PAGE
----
If a nest has eggs or baby birds, leave it alone or face a citation

Wednesday, July 10, 2019 - 11:30am


If a nest has eggs or baby birds, leave it alone or face a citation 


SALT LAKE CITY — While bird species that nest in the eaves of buildings may seem like a nuisance, it’s unlawful to disturb nests that have eggs or baby birds, and you can be cited for doing so.


On June 29, the Utah Division of Wildlife Resources received a call from a concerned individual about a net covering a bird nest in the eaves of a business in Lehi. The caller had seen several American kestrel (North America’s smallest falcon species) nestlings earlier in the week and then later noticed someone had installed a net over the nest. When DWR conservation officers responded, they discovered the net was separating three baby birds from their parents. Two other nestlings had died, but officers weren’t sure if it was a result of being trapped by the net.


“The parents couldn’t get in to the nest, and the juveniles couldn’t get out, which means the baby birds were going to die,” DWR Sgt. Sean Spencer said. “That’s definitely a problem.”


Due to the height of the building and the nest location, the Lehi Fire Department was contacted to help remove the net and the nest. The three living baby birds were rescued and were able to fly away.   


Conservation officers are still investigating, and the person responsible for placing the netting could be cited. Baby birds and nests with eggs are protected under the federal Migratory Bird Treaty Act. 


“People are welcome to prevent birds from nesting on or in their homes, but you have to do it before nesting season begins,” Spencer said. “If you have a bird that is nesting and there are eggs or baby birds in the nest, you need to wait until after the baby birds have left the nest in order to remove it and to prevent future nesting. It isn’t a long time frame, so just be patient.”


If a bird appears to be injured, you can call a DWR office for more information on what to do.


If you find a baby bird with feathers that is outside of its nest or away from its parents, leave it alone. It is close to flying and can fend for itself. If the bird doesn’t yet have feathers, place it back in its nest and then leave it alone. Don’t attempt to feed it. Visit the DWR website for more details on what to do if you find a baby bird or duck.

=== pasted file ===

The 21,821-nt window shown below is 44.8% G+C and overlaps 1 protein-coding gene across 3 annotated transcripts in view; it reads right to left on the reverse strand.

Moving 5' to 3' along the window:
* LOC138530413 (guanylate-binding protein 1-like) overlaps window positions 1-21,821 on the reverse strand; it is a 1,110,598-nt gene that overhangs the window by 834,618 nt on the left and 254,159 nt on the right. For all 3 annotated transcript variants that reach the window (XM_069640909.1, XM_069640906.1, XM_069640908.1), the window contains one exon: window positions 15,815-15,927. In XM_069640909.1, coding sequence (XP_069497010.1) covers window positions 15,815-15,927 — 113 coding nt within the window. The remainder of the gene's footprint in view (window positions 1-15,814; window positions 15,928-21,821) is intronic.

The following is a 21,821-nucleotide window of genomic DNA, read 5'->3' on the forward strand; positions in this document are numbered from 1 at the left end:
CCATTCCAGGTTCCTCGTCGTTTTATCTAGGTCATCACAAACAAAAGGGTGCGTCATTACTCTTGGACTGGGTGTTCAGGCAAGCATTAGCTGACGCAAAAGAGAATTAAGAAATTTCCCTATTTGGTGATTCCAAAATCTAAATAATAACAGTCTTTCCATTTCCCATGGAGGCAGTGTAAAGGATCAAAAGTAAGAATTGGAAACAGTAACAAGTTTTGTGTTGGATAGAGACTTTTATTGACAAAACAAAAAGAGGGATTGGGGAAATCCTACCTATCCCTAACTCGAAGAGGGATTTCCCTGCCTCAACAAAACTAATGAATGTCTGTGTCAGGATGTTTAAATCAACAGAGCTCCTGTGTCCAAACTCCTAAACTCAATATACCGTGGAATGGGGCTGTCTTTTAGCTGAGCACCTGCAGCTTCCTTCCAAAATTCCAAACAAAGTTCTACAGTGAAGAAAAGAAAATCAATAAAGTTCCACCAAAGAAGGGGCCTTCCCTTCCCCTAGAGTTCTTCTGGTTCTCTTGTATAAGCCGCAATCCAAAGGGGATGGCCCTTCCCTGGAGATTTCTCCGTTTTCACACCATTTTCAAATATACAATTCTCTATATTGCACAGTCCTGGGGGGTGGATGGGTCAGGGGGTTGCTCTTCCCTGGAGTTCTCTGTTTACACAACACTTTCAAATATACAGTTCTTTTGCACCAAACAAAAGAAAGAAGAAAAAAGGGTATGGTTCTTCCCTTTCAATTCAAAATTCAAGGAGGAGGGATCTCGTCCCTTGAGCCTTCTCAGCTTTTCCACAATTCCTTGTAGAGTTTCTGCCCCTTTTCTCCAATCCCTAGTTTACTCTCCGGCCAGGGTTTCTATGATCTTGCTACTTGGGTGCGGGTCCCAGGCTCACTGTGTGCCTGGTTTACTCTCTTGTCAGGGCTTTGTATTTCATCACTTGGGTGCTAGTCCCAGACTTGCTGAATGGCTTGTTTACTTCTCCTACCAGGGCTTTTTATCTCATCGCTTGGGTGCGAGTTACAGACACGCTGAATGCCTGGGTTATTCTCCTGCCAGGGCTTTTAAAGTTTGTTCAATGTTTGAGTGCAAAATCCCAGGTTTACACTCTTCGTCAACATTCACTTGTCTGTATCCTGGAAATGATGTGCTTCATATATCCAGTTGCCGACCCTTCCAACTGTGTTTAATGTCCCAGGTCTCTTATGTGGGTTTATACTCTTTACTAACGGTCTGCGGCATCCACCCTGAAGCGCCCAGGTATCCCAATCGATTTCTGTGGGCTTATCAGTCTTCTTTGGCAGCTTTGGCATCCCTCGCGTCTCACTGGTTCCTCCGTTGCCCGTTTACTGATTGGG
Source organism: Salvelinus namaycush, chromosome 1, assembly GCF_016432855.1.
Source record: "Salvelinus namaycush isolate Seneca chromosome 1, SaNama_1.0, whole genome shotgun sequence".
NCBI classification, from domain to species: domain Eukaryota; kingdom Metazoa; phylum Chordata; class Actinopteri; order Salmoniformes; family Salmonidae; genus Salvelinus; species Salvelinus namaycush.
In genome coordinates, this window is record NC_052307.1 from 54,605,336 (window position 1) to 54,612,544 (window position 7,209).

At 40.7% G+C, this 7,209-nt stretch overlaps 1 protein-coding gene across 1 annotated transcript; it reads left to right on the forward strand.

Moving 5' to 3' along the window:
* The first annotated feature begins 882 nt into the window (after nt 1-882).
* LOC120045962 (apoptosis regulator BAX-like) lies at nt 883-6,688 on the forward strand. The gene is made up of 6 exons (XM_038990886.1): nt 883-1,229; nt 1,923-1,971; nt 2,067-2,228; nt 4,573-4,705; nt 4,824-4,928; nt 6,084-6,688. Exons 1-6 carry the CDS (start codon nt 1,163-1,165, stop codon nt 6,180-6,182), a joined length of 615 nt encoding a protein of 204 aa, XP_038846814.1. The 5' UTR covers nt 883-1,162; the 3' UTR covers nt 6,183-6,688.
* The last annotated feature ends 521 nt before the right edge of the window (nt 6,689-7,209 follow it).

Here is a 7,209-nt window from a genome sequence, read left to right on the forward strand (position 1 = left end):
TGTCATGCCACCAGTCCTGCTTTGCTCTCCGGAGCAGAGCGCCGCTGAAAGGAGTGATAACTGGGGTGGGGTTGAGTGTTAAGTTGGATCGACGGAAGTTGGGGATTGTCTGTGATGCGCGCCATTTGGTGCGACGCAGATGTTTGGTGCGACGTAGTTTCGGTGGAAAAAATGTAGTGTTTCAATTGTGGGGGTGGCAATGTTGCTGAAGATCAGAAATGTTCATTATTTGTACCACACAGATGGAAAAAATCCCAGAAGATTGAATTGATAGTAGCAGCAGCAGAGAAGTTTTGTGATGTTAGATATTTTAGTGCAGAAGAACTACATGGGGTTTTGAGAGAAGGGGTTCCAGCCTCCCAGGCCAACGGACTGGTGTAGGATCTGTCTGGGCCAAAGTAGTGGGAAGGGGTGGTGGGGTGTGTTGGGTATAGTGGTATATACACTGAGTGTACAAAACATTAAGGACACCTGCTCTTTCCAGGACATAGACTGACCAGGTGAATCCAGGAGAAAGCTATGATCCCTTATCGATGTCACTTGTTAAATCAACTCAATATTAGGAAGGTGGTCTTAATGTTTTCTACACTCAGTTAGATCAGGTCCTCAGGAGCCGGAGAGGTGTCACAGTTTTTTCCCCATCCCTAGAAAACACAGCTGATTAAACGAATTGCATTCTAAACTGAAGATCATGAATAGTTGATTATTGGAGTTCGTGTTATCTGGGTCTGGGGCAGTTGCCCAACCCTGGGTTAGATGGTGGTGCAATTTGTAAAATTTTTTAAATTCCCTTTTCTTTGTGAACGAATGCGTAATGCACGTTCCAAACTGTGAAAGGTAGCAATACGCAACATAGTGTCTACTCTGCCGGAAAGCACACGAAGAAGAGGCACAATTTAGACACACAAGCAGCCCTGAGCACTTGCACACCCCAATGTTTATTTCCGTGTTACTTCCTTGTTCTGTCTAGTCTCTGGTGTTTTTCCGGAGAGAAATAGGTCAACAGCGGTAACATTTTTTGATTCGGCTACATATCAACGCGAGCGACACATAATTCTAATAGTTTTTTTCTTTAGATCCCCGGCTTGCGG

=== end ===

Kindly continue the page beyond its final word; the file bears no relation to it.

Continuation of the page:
Permits for several deer, elk hunts available beginning July 16 and 18


SALT LAKE CITY — If you missed the application period for general-season bull elk and general-season buck deer permits and are  still interested in hunting deer or elk this fall, your last chance to buy a permit begins next week.


All the general-season bull elk permits — including the multi-season general bull elk permits — will be available beginning at 8 a.m. on Tuesday, July 16. The general-season bull elk permits allow hunters to harvest a bull elk using a muzzleloader or any legal weapon. The permits are available online, from a Division office or from any license agent on a first-come, first-served basis. There are 15,000 spike bull elk permits and 15,000 any bull elk permits available. The general-season archery bull elk permits are unlimited. 


The general-season buck deer permits that remain after the big game drawing will be available beginning at 8 a.m. on Thursday, July 18. There are a total of 1,330 permits remaining, and they are available on a first-come, first-served basis. You can get more details about the permits (including which hunting units they are for and how many are available for each unit) on the Utah Division of Wildlife Resources website. While that DWR web page isn’t actively updated after the permits go on sale, you can see the remaining number of permits when you go online to purchase. 


Youth general-season archery deer permits will also become available at 8 a.m. on July 18. These permits are not left over from any type of drawing — they are set aside specifically for youth hunts each year. You must be 17 years old or younger on July 31 to purchase these permits. Details about the number of permits and the available units are also on the DWR website. 


There were no limited-entry big game permits remaining after the drawing this year.


How do I buy one of these permits?


People interested in buying a permit can purchase it online, at a DWR office or from any available license agent. However, because these permits go on sale beginning at 8 a.m., be sure to check the hours of your nearest available agent before traveling there. You can find all the license agents on the DWR website. 


New this year, there will be a virtual waiting room for those buying online, to better manage the pressure of the high volume of people wanting to buy permits. If a customer refreshes or navigates away from the queue page, they may lose their spot in line and have to start over. 


“If you happened to miss the big game drawing or were unsuccessful, this is your last opportunity to hunt big game this fall,” DWR wildlife licensing coordinator Lindy Varney said. “Also, don’t forget that you can mentor a youth during these hunts, and it’s a great opportunity to pass on your love of the outdoors to the next generation.” 


Make sure to familiarize yourself with the 2019 Big Game Application Guidebook before you start scouting and planning your hunt for the fall. It can be found online, along with the Big Game Field Regulations.